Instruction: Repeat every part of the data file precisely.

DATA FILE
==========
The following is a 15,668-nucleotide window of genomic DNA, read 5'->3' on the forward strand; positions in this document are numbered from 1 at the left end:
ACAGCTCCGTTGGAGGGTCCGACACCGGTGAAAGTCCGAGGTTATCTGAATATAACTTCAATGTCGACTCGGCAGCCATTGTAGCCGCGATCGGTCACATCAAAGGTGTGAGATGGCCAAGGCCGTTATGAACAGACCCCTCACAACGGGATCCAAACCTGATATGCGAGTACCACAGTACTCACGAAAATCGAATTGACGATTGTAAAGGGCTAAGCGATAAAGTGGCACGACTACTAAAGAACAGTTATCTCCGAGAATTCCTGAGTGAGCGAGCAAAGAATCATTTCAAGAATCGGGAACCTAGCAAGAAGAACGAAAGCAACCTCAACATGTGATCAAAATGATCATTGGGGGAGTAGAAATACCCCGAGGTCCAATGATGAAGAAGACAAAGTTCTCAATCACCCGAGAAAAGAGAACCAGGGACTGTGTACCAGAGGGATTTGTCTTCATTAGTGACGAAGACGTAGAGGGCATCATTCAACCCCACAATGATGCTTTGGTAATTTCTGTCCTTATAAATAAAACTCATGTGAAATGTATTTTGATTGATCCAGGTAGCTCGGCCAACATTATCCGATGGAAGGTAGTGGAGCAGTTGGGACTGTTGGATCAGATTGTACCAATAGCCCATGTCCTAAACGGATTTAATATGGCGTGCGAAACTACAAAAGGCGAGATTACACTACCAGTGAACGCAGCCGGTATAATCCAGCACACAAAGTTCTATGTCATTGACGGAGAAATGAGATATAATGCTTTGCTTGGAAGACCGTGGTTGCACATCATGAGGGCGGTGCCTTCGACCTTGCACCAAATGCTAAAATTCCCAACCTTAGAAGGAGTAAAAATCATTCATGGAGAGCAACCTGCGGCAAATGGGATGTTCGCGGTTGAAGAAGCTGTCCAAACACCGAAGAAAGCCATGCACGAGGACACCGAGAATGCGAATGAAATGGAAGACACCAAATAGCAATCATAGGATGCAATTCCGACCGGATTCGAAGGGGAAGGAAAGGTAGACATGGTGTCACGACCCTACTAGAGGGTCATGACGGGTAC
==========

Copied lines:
The following is a 15,668-nucleotide window of genomic DNA, read 5'->3' on the forward strand; positions in this document are numbered from 1 at the left end:
ACAGCTCCGTTGGAGGGTCCGACACCGGTGAAAGTCCGAGGTTATCTGAATATAACTTCAATGTCGACTCGGCAGCCATTGTAGCCGCGATCGGTCACATCAAAGGTGTGAGATGGCCAAGGCCGTTATGAACAGACCCCTCACAACGGGATCCAAACCTGATATGCGAGTACCACAGTACTCACGAAAATCGAATTGACGATTGTAAAGGGCTAAGCGATAAAGTGGCACGACTACTAAAGAACAGTTATCTCCGAGAATTCCTGAGTGAGCGAGCAAAGAATCATTTCAAGAATCGGGAACCTAGCAAGAAGAACGAAAGCAACCTCAACATGTGATCAAAATGATCATTGGGGGAGTAGAAATACCCCGAGGTCCAATGATGAAGAAGACAAAGTTCTCAATCACCCGAGAAAAGAGAACCAGGGACTGTGTACCAGAGGGATTTGTCTTCATTAGTGACGAAGACGTAGAGGGCATCATTCAACCCCACAATGATGCTTTGGTAATTTCTGTCCTTATAAATAAAACTCATGTGAAATGTATTTTGATTGATCCAGGTAGCTCGGCCAACATTATCCGATGGAAGGTAGTGGAGCAGTTGGGACTGTTGGATCAGATTGTACCAATAGCCCATGTCCTAAACGGATTTAATATGGCGTGCGAAACTACAAAAGGCGAGATTACACTACCAGTGAACGCAGCCGGTATAATCCAGCACACAAAGTTCTATGTCATTGACGGAGAAATGAGATATAATGCTTTGCTTGGAAGACCGTGGTTGCACATCATGAGGGCGGTGCCTTCGACCTTGCACCAAATGCTAAAATTCCCAACCTTAGAAGGAGTAAAAATCATTCATGGAGAGCAACCTGCGGCAAATGGGATGTTCGCGGTTGAAGAAGCTGTCCAAACACCGAAGAAAGCCATGCACGAGGACACCGAGAATGCGAATGAAATGGAAGACACCAAATAGCAATCATAGGATGCAATTCCGACCGGATTCGAAGGGGAAGGAAAGGTAGACATGGTGTCACGACCCTACTAGAGGGTCATGACGGGTAC